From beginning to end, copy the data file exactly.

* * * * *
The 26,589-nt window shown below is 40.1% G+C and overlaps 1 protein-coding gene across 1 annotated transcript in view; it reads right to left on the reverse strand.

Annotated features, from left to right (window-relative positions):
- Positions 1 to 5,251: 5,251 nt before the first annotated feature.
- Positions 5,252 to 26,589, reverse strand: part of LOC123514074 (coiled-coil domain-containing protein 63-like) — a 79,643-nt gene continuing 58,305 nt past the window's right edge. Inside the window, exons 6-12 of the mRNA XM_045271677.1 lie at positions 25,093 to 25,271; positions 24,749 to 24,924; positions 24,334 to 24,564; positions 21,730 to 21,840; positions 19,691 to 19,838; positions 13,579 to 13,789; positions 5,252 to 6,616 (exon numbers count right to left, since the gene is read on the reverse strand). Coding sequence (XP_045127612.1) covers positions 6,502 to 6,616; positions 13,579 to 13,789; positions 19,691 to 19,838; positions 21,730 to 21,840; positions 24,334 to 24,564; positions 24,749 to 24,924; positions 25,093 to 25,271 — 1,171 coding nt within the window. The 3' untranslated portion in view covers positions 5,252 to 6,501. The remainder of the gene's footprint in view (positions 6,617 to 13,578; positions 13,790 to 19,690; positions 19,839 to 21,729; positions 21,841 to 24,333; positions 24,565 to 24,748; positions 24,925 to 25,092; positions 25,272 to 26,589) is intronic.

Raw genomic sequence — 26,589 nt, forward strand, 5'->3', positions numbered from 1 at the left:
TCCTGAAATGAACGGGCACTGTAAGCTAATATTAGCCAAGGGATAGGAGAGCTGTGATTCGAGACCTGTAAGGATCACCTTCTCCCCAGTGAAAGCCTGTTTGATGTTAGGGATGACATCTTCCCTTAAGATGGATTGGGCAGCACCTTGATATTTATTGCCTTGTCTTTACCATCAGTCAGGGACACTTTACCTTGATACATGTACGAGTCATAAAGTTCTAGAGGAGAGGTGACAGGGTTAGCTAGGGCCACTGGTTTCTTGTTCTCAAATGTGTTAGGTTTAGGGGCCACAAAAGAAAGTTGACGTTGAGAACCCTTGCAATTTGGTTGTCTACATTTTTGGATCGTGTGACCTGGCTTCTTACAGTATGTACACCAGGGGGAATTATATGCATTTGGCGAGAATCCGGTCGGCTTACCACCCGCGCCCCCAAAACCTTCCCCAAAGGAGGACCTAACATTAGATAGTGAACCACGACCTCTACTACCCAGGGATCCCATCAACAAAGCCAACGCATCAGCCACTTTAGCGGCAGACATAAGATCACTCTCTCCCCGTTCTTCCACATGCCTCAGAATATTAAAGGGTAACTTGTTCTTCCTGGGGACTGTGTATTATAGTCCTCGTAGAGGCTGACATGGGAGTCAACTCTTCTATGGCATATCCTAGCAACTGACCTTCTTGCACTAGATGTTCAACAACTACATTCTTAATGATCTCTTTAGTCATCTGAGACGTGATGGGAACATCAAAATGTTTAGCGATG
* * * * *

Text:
The 26,589-nt window shown below is 40.1% G+C and overlaps 1 protein-coding gene across 1 annotated transcript in view; it reads right to left on the reverse strand.

Annotated features, from left to right (window-relative positions):
- Positions 1 to 5,251: 5,251 nt before the first annotated feature.
- Positions 5,252 to 26,589, reverse strand: part of LOC123514074 (coiled-coil domain-containing protein 63-like) — a 79,643-nt gene continuing 58,305 nt past the window's right edge. Inside the window, exons 6-12 of the mRNA XM_045271677.1 lie at positions 25,093 to 25,271; positions 24,749 to 24,924; positions 24,334 to 24,564; positions 21,730 to 21,840; positions 19,691 to 19,838; positions 13,579 to 13,789; positions 5,252 to 6,616 (exon numbers count right to left, since the gene is read on the reverse strand). Coding sequence (XP_045127612.1) covers positions 6,502 to 6,616; positions 13,579 to 13,789; positions 19,691 to 19,838; positions 21,730 to 21,840; positions 24,334 to 24,564; positions 24,749 to 24,924; positions 25,093 to 25,271 — 1,171 coding nt within the window. The 3' untranslated portion in view covers positions 5,252 to 6,501. The remainder of the gene's footprint in view (positions 6,617 to 13,578; positions 13,790 to 19,690; positions 19,839 to 21,729; positions 21,841 to 24,333; positions 24,565 to 24,748; positions 24,925 to 25,092; positions 25,272 to 26,589) is intronic.

Raw genomic sequence — 26,589 nt, forward strand, 5'->3', positions numbered from 1 at the left:
TCCTGAAATGAACGGGCACTGTAAGCTAATATTAGCCAAGGGATAGGAGAGCTGTGATTCGAGACCTGTAAGGATCACCTTCTCCCCAGTGAAAGCCTGTTTGATGTTAGGGATGACATCTTCCCTTAAGATGGATTGGGCAGCACCTTGATATTTATTGCCTTGTCTTTACCATCAGTCAGGGACACTTTACCTTGATACATGTACGAGTCATAAAGTTCTAGAGGAGAGGTGACAGGGTTAGCTAGGGCCACTGGTTTCTTGTTCTCAAATGTGTTAGGTTTAGGGGCCACAAAAGAAAGTTGACGTTGAGAACCCTTGCAATTTGGTTGTCTACATTTTTGGATCGTGTGACCTGGCTTCTTACAGTATGTACACCAGGGGGAATTATATGCATTTGGCGAGAATCCGGTCGGCTTACCACCCGCGCCCCCAAAACCTTCCCCAAAGGAGGACCTAACATTAGATAGTGAACCACGACCTCTACTACCCAGGGATCCCATCAACAAAGCCAACGCATCAGCCACTTTAGCGGCAGACATAAGATCACTCTCTCCCCGTTCTTCCACATGCCTCAGAATATTAAAGGGTAACTTGTTCTTCCTGGGGACTGTGTATTATAGTCCTCGTAGAGGCTGACATGGGAGTCAACTCTTCTATGGCATATCCTAGCAACTGACCTTCTTGCACTAGATGTTCAACAACTACATTCTTAATGATCTCTTTAGTCATCTGAGACGTGATGGGAACATCAAAATGTTTAGCGATG